Trash commission stalls over reporting date

Late-night standoff on goal of 450 pounds of trash per person

WITH TIME RUNNING OUT in the 2015-2016 session on Tuesday night, the Legislature failed to reach agreement on legislation to boost municipal recycling and reduce trash disposal to no more than 450 pounds per person per year.

The Senate at the end of June approved a sweeping measure mandating a steady reduction in municipal solid waste disposal, first to no more than 600 pounds per capita by July 1, 2018, and then to 450 pounds by July 1, 2022. The House countered on Tuesday with a measure creating a special commission to study how to reach the 450-pound goal, and the Senate somewhat reluctantly appeared to go along.

But the deal ultimately stalled over the reporting date for the commission. The House bill originally set a reporting date of Sept. 1, 2017, but that was changed via a House amendment to April 1, 2018. Sen. Marc Pacheco of Taunton, the Senate’s point person on solid waste issues, initially said his branch had concurred with the House bill, meaning the legislation would pass. But the Senate subsequently insisted on the original 2017 deadline and the two branches ended in a standoff.

All of the action happened on the last day of the 2015-2016 legislative session. The session was also informal, meaning action is typically limited to noncontroversial measures. During informal sessions, the opposition of just one member can derail a bill.

Pacheco said he would have preferred passage of the original Senate bill, but noted concerns raised by the Massachusetts Municipal Association and other stakeholders made it more sensible to have a commission explore the best course of action on solid waste.

“This puts everyone around a table to work something out,” he said.

The commission would consist of 13 persons, including the state commissioners of environmental protection and revenue; two Senate members; two House members; and seven appointees of the governor, including one who is a member of the Massachusetts Municipal Association.

Nearly a quarter of the state’s cities and towns already dispose of less than 450 pounds of trash per year. But many of the remaining communities generate more than 600 pounds of trash per capita, including  Springfield (739 pounds), Lowell (736), Andover (784), Braintree (828), Lawrence (847), Needham (684), and New Bedford (603).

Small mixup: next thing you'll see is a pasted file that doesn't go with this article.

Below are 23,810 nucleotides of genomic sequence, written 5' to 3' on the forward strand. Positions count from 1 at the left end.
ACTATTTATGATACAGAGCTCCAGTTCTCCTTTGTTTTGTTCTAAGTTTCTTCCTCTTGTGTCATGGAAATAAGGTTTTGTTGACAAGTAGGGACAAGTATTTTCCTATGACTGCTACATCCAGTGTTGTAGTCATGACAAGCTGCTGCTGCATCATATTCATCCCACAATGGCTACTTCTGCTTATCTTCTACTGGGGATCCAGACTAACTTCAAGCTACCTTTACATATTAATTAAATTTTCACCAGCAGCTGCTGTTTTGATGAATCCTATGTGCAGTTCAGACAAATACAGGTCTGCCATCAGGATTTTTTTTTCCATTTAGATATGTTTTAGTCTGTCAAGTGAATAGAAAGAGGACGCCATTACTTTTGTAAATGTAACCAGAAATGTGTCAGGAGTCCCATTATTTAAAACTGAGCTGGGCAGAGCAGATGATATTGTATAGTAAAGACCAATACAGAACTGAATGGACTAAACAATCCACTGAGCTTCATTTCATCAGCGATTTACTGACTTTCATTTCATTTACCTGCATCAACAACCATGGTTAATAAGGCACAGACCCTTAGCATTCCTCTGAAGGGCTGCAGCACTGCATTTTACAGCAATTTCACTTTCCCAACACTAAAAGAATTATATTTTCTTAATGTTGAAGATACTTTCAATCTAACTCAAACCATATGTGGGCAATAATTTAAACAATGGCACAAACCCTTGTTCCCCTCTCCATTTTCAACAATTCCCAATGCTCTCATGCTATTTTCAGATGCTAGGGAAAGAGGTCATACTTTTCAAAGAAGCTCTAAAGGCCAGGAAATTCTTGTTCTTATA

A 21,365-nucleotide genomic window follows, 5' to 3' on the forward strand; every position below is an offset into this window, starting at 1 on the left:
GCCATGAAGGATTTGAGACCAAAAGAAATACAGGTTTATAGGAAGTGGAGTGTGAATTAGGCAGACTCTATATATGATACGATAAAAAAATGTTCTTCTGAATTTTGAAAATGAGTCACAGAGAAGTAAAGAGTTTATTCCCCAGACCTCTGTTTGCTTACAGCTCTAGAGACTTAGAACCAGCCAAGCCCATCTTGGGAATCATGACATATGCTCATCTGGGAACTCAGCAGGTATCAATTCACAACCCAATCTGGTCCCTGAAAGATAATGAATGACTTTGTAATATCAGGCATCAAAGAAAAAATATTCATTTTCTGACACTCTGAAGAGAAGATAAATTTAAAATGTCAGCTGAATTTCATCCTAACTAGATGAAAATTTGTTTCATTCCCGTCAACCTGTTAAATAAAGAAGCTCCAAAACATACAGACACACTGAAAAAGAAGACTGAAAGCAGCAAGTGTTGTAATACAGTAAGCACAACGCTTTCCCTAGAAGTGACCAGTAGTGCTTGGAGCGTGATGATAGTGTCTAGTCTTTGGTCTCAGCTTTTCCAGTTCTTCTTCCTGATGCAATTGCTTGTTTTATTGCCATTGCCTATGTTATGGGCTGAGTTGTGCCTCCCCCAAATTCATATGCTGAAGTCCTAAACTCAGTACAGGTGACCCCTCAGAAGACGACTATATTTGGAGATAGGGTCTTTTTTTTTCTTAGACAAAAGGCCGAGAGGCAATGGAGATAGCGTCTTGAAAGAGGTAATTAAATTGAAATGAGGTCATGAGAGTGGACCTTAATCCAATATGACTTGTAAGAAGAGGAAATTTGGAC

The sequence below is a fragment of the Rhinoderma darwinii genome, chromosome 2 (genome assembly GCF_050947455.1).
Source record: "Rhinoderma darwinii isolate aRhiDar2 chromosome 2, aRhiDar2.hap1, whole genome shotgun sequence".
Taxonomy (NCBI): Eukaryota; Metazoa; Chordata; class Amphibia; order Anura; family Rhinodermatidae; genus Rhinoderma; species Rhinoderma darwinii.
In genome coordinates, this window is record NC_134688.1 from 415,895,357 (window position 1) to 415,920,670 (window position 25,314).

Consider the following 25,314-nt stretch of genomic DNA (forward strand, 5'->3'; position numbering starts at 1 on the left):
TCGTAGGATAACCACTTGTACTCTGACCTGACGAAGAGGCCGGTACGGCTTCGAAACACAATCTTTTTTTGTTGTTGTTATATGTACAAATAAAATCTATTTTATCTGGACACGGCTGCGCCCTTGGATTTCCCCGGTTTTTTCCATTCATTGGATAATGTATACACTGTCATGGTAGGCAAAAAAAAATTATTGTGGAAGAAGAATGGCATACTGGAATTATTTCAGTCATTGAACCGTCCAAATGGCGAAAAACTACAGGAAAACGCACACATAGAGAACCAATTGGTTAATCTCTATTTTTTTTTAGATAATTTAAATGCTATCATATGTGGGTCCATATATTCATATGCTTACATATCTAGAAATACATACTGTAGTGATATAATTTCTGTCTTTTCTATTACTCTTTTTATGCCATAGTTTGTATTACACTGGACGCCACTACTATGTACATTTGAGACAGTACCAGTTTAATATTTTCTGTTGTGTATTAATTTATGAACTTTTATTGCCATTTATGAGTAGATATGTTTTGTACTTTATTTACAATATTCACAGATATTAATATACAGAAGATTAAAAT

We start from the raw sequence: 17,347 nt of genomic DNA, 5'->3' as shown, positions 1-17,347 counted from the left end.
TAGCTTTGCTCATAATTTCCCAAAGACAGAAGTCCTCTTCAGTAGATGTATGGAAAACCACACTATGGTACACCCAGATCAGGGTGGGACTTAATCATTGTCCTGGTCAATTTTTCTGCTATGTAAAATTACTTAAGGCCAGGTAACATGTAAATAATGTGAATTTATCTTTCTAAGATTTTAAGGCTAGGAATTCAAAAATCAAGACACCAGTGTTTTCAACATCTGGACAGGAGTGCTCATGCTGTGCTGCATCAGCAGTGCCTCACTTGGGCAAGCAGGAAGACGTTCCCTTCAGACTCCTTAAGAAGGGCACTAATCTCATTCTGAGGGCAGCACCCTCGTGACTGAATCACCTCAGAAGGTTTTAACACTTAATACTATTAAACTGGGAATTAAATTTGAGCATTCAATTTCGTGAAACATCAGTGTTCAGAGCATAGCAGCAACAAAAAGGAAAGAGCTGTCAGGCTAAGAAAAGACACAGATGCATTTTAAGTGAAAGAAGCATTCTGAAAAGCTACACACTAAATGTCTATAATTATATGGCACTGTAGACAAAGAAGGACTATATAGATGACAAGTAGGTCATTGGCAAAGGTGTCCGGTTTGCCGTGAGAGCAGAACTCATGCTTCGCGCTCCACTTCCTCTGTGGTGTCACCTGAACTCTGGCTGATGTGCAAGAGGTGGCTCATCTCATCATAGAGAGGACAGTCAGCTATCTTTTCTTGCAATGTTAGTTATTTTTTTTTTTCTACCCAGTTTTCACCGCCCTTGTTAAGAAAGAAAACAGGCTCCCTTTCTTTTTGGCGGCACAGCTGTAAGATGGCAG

Meet the Author

Bruce Mohl

Editor, CommonWealth

About Bruce Mohl

Bruce Mohl is the editor of CommonWealth magazine. Bruce came to CommonWealth from the Boston Globe, where he spent nearly 30 years in a wide variety of positions covering business and politics. He covered the Massachusetts State House and served as the Globe’s State House bureau chief in the late 1980s. He also reported for the Globe’s Spotlight Team, winning a Loeb award in 1992 for coverage of conflicts of interest in the state’s pension system. He served as the Globe’s political editor in 1994 and went on to cover consumer issues for the newspaper. At CommonWealth, Bruce helped launch the magazine’s website and has written about a wide range of issues with a special focus on politics, tax policy, energy, and gambling. Bruce is a graduate of Ohio Wesleyan University and the Fletcher School of Law and Diplomacy at Tufts University. He lives in Dorchester.

About Bruce Mohl

Bruce Mohl is the editor of CommonWealth magazine. Bruce came to CommonWealth from the Boston Globe, where he spent nearly 30 years in a wide variety of positions covering business and politics. He covered the Massachusetts State House and served as the Globe’s State House bureau chief in the late 1980s. He also reported for the Globe’s Spotlight Team, winning a Loeb award in 1992 for coverage of conflicts of interest in the state’s pension system. He served as the Globe’s political editor in 1994 and went on to cover consumer issues for the newspaper. At CommonWealth, Bruce helped launch the magazine’s website and has written about a wide range of issues with a special focus on politics, tax policy, energy, and gambling. Bruce is a graduate of Ohio Wesleyan University and the Fletcher School of Law and Diplomacy at Tufts University. He lives in Dorchester.

Trash disposal is one of those issues that rarely gets much attention on Beacon Hill but is fast becoming a major statewide concern. The state cannot build more incinerators and landfills are closing or sharply upping their rates. Asked to rate the issue on a scale of 1 to 10, Pacheco gave it an 11 or 12. “It’s a significant issue, particularly for municipalities in terms of the cost,” he said.

Pacheco said it’s becoming very costly to bury, burn, or ship trash out of state. And he said the greenhouse gas emissions from existing landfills are a major concern. “It’s a triple whammy for these communities and the Commonwealth as a whole,” he said.